In its early years, Overdrive magazine was as well-known for the spicy women who adorned its covers as it was for its salty stance on trucking issues. Today, the sister publication of Truckers News is a well-respected business journal that represents professional owner-operators. Its entire colorful history will be spotlighted when Overdrive takes to the open road this month to celebrate its 40th Anniversary Voice of the American Trucker Tour.
It will begin Aug. 5 at the TravelCenters of America in Cottondale, Ala., in conjunction with Randall Trucking Media Group’s annual Truck Driver Appreciation Day. Following the appreciation event, which will include free food for drivers, the tour will leave Aug. 6 on a month-long, cross-country trek that culminates at the Great American Trucking Show in Dallas, Sept. 7-9. Former Overdrive Trucker of the Year Harvey Zander and Randall Trucking Media Group editors – including Truckers News Editor Randy Grider and Equipment Editor Tim Barton – will pilot the Volvo VN770 tour truck. The tractor will feature some of the latest operational, safety and communications technology. The trailer will have an exhibit documenting the course of Overdrive and the trucking industry through the past four decades.
The early years
In September 1961, trucker Mike Parkhurst started Overdrive for owner-operators. He wanted to build an informed, organized community that would stand together and fight the hardships of the American trucker.
Back then, there was no complete interstate system, no power steering and no air conditioning in trucks. Through the tough times – highway blockades, driver strikes and government-office protests – Overdrive targeted corrupt politicians, crooked police, railroads, inadequate truckstops and unfavorable legislation. It helped launched trucking organizations and paid protesting truckers’ legal bills to help fight unfair practices in the trucking industry.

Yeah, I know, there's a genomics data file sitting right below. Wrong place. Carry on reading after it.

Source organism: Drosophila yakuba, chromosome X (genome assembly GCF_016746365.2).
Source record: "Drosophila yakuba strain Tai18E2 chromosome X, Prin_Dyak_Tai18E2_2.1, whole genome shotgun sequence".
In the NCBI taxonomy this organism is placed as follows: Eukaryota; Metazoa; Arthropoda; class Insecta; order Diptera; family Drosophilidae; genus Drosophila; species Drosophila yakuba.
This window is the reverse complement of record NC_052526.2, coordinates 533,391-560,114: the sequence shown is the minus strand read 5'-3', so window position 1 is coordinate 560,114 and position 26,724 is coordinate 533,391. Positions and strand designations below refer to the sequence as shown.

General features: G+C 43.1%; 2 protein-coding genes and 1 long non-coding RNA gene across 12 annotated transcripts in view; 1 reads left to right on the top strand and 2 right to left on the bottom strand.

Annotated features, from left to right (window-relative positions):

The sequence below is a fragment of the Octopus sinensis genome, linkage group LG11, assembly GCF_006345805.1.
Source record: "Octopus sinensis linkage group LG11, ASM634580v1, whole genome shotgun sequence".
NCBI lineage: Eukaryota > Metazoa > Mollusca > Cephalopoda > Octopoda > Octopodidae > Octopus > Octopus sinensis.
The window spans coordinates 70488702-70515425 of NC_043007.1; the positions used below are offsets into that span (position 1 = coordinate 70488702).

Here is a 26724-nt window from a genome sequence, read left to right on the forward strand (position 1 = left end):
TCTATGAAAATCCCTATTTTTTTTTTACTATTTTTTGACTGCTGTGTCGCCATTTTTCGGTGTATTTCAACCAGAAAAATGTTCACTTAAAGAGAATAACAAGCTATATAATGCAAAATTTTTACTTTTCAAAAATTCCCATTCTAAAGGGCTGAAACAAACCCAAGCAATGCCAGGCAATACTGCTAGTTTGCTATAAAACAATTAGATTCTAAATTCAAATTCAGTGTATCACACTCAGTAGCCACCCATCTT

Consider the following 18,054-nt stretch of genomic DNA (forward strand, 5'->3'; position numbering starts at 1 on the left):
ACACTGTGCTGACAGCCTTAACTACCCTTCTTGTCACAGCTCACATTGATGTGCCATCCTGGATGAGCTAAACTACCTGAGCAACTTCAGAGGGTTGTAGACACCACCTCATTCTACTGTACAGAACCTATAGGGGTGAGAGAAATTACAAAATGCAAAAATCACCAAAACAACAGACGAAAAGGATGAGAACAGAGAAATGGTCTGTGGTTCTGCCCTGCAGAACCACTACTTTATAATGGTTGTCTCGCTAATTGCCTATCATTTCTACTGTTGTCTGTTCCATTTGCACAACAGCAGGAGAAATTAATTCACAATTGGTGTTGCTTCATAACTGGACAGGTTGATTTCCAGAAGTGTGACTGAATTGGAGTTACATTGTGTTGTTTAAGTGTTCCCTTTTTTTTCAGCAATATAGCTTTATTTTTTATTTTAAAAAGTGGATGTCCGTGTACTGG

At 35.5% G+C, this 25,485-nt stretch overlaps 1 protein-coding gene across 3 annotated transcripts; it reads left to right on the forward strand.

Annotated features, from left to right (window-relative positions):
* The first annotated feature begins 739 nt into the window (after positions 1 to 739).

Through the years, Overdrive has shown many different faces. In the late 1960s and early 1970s, the magazine still held its ground against industry injustices, and threw in the occasional sexy woman in cover photos and advertisements. Overdrive also opened the Roadmasters Mansion in Los Angeles for truckers who were driving through the area.
When Randall Publishing Co. bought the magazine in the late 1980s, Overdrive took on a more professional tone. Cover stories featured sound business practices, and articles strived to peel away the negative image of truckers and replace it with a spit-shined portrait of a serious professional.
In the spotlight
Like any seasoned trucker, Overdrive has its stories to tell – from having a cameo in “Smokey and the Bandit” and inspiring a rock band named Bachman-Turner Overdrive to winning awards and fighting unfair legislation. To learn more about Overdrive‘s history, visit the traveling Voice of the American Trucker Tour at one of the locations.
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